The United States must act to ensure that it does not join Dubai, Greece, and other countries that risk losing the confidence of investors, the commission said.
„It’s imperative that we take action before the financial markets force us to,” said Douglas Holtz-Eakin, a former Congressional Budget Office director who advised Republican John McCain’s presidential campaign last year.
To be sure, short-term, crisis-related spending has played a key role in widening the hole in our nation’s finances, but it is not the only factor. Even before the current disaster struck, the long-term fiscal position of the U.S. was being undermined by reckless imperialism and the rapidly growing cost of entitlements. As an example of the latter, I cite the following chart, which illustrates the fact that net outlays for Medicare and Social Security now equal nearly eight percent of gross domestic product, a record high.
Furthermore, current spending on those two programs doesn’t even take acount of their overall long term costs. As detailed by the Peter G. Peterson Foundation in its „Citizen’s Guide 2009,” the present value of promised Social Security and Medicare payments not covered by taxes and other contributions is $42.9 trillion — or three times the size of our economy.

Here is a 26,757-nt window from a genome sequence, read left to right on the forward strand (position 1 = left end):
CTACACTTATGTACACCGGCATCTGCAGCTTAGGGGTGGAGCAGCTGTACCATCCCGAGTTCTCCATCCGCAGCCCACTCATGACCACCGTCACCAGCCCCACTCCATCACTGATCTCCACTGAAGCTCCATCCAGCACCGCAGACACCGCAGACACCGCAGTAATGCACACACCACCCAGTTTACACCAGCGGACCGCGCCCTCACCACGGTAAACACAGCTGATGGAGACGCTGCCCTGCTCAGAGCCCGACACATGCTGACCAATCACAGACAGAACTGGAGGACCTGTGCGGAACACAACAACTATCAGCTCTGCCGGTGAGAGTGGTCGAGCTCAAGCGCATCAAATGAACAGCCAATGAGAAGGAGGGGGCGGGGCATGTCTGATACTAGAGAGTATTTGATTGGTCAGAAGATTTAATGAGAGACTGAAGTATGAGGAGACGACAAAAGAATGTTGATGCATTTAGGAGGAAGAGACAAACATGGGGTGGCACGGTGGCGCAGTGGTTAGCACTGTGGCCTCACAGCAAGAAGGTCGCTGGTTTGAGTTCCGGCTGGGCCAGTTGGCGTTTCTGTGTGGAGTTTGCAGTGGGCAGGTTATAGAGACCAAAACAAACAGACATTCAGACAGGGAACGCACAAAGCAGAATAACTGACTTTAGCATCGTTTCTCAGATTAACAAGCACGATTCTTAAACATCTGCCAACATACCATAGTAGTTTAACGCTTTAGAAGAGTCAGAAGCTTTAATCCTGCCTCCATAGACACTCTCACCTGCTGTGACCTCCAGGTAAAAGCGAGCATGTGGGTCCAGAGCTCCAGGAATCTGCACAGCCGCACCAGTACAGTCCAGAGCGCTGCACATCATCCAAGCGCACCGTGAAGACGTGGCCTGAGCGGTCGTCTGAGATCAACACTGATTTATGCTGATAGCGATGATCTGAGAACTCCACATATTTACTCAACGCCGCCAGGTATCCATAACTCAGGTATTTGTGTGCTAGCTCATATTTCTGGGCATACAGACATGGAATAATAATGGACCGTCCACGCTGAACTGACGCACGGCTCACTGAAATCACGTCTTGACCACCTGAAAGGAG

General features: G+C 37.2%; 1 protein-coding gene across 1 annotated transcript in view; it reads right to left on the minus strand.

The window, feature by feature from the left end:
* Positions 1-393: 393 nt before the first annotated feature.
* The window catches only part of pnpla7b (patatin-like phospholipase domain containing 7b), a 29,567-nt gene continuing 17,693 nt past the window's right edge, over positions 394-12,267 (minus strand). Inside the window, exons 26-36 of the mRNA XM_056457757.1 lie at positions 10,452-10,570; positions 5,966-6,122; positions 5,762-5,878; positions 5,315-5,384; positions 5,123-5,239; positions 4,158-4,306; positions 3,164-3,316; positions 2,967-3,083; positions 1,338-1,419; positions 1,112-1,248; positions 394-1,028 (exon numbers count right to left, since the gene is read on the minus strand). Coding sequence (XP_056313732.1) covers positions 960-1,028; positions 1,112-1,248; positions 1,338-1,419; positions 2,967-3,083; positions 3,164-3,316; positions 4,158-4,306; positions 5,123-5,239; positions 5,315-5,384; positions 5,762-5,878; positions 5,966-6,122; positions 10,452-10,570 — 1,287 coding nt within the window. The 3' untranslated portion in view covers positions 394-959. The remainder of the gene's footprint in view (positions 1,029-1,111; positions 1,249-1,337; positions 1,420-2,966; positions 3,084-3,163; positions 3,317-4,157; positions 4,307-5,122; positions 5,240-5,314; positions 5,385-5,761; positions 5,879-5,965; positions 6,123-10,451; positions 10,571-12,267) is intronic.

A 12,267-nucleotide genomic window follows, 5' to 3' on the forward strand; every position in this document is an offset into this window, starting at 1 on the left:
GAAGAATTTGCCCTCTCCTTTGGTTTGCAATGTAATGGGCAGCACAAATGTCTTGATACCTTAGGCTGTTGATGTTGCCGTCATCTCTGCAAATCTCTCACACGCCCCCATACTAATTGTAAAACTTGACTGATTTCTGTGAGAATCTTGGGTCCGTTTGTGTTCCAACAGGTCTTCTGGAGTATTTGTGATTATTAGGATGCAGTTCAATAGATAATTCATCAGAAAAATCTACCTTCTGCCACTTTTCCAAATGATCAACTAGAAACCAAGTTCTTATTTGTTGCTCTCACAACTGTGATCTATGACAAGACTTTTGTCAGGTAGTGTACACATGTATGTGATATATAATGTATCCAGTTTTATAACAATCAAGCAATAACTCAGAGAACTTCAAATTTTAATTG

Worse still, even those estimates may be shy of the mark because Americans will apparently be living longer than previously thought. In „Rising Longevity: Can We Afford It?” Capital Gains and Games highlights the summary to an article in the latest issue of the Milbank Quarterly, „Aging in America in the Twenty-first Century: Demographic Forecasts from the MacArthur Foundation Research Network on an Aging Society,” which explores the degree to which current assumptions and forecasts may be understating the size of those obligations (assuming, of course, that benefits remain as they are):
Context: The aging of the baby boom generation, the extension of life, and progressive increases in disability-free life expectancy have generated a dramatic demographic transition in the United States. Official government forecasts may, however, have inadvertently underestimated life expectancy, which would have major policy implications, since small differences in forecasts of life expectancy produce very large differences in the number of people surviving to an older age. This article presents a new set of population and life expectancy forecasts for the United States, focusing on transitions that will take place by midcentury.
Methods: Forecasts were made with a cohort-components methodology, based on the premise that the risk of death will be influenced in the coming decades by accelerated advances in biomedical technology that either delay the onset and age progression of major fatal diseases or that slow the aging process itself.
Findings: Results indicate that the current forecasts of the U.S. Social Security Administration and U.S. Census Bureau may underestimate the rise in life expectancy at birth for men and women combined, by 2050, from 3.1 to 7.9 years.
Conclusions: The cumulative outlays for Medicare and Social Security could be higher by $3.2 to $8.3 trillion relative to current government forecasts. This article discusses the implications of these results regarding the benefits and costs of an aging society and the prospect that health disparities could attenuate some of these changes.